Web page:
The best tabloid tales from the pandemic
COVID-19’s ever-expanding vortex
The mystery of who was behind the booking of all 446 rooms at Alberta’s Jasper Park Lodge for nine weeks starting February 23 was solved, thanks to piecing together the scoop from “Reality Steve about a Canadian shooting of The Bachleorette.” But the results may not be able to compete with the story of the B.C. vaccine scofflaw couple.
The scandal state of Ontario
The Elementary Teachers’ Federation of Ontario paid David Fisman to advise against school reopenings. The doctor sits on the province’s advisory science table. Meanwhile, there’s the story of the $11 million in COVID-19 benefits repaid by a former Ontario civil servant: Sanjay Madan’s wife and sons have disavowed knowledge of the alleged fraud. (The Canadian Centre for Policy Alternatives says the province is still sitting on $6.4 billion of unspent relief cash.)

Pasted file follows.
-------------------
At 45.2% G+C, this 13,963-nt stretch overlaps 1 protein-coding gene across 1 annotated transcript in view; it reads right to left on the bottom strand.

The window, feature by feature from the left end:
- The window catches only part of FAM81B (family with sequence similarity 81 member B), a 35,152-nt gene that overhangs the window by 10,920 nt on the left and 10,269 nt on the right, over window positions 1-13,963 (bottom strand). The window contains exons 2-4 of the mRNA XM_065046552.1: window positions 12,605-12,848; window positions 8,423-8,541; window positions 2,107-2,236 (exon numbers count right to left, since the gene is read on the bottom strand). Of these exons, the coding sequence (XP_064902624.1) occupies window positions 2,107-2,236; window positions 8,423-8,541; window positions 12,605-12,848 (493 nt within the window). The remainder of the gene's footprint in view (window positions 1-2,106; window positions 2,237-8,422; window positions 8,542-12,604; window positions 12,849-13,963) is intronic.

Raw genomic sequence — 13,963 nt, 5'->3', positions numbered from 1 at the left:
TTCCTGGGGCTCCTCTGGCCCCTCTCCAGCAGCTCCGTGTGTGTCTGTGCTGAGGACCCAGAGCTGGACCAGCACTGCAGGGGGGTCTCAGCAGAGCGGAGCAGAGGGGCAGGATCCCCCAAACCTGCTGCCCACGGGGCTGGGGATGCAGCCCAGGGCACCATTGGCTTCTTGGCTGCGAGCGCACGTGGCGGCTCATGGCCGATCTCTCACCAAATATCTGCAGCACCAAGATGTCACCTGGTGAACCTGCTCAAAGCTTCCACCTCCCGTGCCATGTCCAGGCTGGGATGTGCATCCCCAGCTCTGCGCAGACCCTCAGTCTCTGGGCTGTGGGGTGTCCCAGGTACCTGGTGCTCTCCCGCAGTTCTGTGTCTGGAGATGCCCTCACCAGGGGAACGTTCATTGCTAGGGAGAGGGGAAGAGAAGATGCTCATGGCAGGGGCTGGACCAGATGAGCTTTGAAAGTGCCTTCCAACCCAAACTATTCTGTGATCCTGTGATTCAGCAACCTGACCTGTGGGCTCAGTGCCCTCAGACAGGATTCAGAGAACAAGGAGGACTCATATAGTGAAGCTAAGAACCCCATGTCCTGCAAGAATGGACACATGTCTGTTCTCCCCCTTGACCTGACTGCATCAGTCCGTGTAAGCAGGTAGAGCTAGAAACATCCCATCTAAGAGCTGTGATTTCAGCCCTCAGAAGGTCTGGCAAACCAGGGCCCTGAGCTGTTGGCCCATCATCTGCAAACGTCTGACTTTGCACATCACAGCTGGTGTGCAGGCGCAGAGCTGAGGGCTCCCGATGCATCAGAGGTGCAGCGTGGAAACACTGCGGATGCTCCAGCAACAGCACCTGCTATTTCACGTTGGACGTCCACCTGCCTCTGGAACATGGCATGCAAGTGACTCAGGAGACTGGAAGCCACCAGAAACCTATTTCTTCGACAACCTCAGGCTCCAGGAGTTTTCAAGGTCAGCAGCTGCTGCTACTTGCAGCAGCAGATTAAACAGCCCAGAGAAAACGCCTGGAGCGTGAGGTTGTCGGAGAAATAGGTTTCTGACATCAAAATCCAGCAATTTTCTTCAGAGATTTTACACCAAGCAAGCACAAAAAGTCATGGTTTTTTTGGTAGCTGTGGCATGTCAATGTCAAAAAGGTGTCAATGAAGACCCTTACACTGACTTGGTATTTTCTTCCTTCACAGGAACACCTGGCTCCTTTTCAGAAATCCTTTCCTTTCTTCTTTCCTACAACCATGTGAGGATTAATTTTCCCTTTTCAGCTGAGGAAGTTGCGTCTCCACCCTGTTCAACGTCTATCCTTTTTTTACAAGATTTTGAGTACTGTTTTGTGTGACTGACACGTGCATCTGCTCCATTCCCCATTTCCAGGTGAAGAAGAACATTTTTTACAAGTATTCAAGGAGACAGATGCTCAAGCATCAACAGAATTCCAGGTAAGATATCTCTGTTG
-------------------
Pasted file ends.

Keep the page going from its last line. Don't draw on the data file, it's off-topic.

“How a Dead Professor Is Teaching a University Art History Class.” Concordia University confirmed that the tweets concerning François-Marc Gagnon were true: the digital lecturer died two years ago at age 83. Adding to the farce is the fact that the professor overseeing the course previously believed that Gagnon retired.
Plenty of Ks await an ex-GG
The program that allows former governors general to expense up to $206,040 for the rest of their lives, combined with a $149,484 annual pension, is under scrutiny now that Julie Payette is technically entitled to them. Justin Trudeau will be advised by the privy council office on a replacement this week, while the Payette allegations continue:
Rogers Media was forced by a court to give 21 months’ severance pay to a 75-year-old newscaster. Hal Rothenberg was terminated from Tillsonburg, Ontario, radio stations soon after they were purchased by the telecom giant. Layoffs have remained a regular event at Rogers-owned frequencies, but the media division is hiring elsewhere.
Finally, checked out of the O.R.
Tom Green earned his earliest national attention three decades ago, as part of the Ottawa rap trio Organized Rhyme—and the rest is the kind of history that culminated in reuniting with his ex-wife on her TV talk show. The soul-searching has now extended to living the podcaster van life, and so why not become a straight-faced country singer: